4 min. read
Facebook recently announced that they’re creating a new advertising partnership program called anthology.
The program will focus on the creation of branded video content. It will involve a handful of creative partners—The Onion, Vox Media, Vice, and Funny or Die, Electus Digital, Tastemade and Oh My Disney—that will create video content for brands, which will be served as video ads in Facebook News Feeds. It seems like they will make exclusively branded content—more focused on entertainment and storytelling than direct product sales, which is logical, considering the creator companies are media brands rather than ad agencies.
There were also a report last month that Buzzfeed, GQ, Refinery29 and BET were in talks to become content creation partners; it’s unclear if they might still be added.
The Facebook Anthology story was buried a bit, coming the same day as reports from the social network’s Q1 earnings call. But it signals a new direction for paid video content on Facebook, and it says a lot about Facebook’s plans for mobile ads in the future.
Sponsored content created by The Onion
Part of a bigger push for video
As we’ve seen, video on Facebook has become much, much more prominent over the last months. There are now over 4 billion video views a day on the network. And Facebook is gearing up to increase the prominence of video ads, possibly hoping to take business from youtube as well as from the $70 billion TV ad industry.
Appropriately, considering that Facebook is shaping up to be a potential rival to traditional television for advertising dollars, this move is coming at the start of the newfronts, a sort of internet only analogue to the upfronts, the period when advertisers preview the upcoming TV season and make their ad buys.
The huge uptick in videos and views on Facebook has not, for now, come with a corresponding rise in video ads (though there have been a few high profile campaigns).
This new program will likely be part of a bigger shift to towards video ads in the News Feed, where they will likely “catch up” with video content proportionally.
This is, decidedly, a prestige program, and it will cost the advertisers that want to participate.
The Wall Street Journal reported that “Facebook is seeking minimum commitments of $2 million per campaign,” in terms of production costs for the partners and ad spend on Facebook, of which at least 50% would be Facebook’s.
Data gets creative
The program touts not only the creative prowess of the partner agencies, but also the capability to harness data for more effective content.
And some advertisers on Facebook have already begun creating multiple versions of video ads, served to targeted user segments, like Lexus, which made 1,000 different video ads, targeted to different audiences, for its new campaign.
While they won’t necessarily create 1,000 versions of anything, the creators will, it seems tailor content based on data about Faceboook fans from advertisers.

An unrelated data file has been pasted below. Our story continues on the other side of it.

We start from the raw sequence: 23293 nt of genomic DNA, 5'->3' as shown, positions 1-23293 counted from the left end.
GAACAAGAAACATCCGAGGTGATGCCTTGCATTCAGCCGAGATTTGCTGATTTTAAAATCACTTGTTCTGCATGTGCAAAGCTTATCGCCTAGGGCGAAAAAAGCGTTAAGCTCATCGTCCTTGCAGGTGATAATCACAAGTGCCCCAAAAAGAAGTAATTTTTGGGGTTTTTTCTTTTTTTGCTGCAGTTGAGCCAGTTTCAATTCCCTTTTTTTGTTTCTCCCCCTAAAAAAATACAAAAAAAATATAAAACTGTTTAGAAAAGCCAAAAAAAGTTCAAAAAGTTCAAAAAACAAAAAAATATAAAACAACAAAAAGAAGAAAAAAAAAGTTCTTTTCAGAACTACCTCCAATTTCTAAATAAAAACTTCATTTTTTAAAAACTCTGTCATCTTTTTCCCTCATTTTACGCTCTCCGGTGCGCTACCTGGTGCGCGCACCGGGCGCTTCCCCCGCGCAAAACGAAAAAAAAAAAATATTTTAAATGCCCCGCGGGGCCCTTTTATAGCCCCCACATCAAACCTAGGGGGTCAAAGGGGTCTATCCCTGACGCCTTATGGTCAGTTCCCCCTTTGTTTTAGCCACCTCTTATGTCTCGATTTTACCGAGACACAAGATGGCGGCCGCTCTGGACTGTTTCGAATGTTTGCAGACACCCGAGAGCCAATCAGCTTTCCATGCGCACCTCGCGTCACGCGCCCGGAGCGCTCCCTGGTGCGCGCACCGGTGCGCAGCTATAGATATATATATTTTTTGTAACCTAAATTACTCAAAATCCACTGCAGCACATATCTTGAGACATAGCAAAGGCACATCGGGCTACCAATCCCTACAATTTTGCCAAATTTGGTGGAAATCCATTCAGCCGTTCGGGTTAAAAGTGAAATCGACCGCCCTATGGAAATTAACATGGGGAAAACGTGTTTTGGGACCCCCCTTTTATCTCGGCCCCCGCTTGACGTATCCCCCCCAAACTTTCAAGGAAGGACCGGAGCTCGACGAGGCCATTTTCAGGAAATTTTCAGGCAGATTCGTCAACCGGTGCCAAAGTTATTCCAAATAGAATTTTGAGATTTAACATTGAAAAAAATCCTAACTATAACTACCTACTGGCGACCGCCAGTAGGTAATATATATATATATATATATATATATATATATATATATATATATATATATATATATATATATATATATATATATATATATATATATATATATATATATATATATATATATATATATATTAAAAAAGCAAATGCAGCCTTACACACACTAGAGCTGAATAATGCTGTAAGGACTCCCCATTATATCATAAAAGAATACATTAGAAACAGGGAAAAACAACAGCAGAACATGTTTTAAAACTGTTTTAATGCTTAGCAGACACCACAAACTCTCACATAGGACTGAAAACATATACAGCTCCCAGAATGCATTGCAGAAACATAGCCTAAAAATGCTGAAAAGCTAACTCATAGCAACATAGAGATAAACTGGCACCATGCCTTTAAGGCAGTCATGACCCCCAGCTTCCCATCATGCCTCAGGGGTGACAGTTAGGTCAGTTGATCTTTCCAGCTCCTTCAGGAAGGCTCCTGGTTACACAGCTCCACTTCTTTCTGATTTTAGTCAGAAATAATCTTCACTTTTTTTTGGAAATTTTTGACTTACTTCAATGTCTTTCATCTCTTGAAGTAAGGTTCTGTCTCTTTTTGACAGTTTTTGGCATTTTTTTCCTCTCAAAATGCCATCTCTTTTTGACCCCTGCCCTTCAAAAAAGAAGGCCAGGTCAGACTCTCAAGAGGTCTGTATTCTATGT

A sponsored video from Eater, a Vox property
What’s Facebook up to here?
Seems that Facebook has two related aims here. The first is to perhaps lay out the direction it sees for video ad content on the network.
Facebook has introduced an untold number of algorithm changes, all in an effort to basically make the News Feed as engaging as possible, and bring in as many ad dollars as it can while doing it.
Sites like Buzzfeed more or less pioneered a new model for sponsored content—lightly branded, engaging articles and videos that fit with the tone form of the rest of the site’s content—which has worked very well for them. (Here’s a look at how brands like Vox, Refinery29 and Mashable are making this model work).
As there is a push for those companies to host content directly on Facebook (which will happen soon), they will need a way to make that model work. In providing a neat solution for them, Facebook gets one of its own: They can maximize the engagement of the News Feed with videos from the likes of Vox and get brands to pay for it.
And, if Facebook has its way, content like this won’t just be prominent in your News Feed, but anywhere mobile video exists.
Business Insider reports that they have filed a patent on a tool to serve native content, including video content, to outside publishers, most probably on their apps.
Mobile has become the default for content viewing. Much of that content is viewed on Facebook, but for what’s not—for native ads in a publisher’s app, for example, Facebook wants to be the standard.
If the biggest advertisers are creating content in conjunction with Facebook partners, once Facebook can serve sponsored content on outside properties (which they’ve filed this patent for), with its extensive ad targeting capabilities, the company will be much closer to being the go-to for native ads on mobile.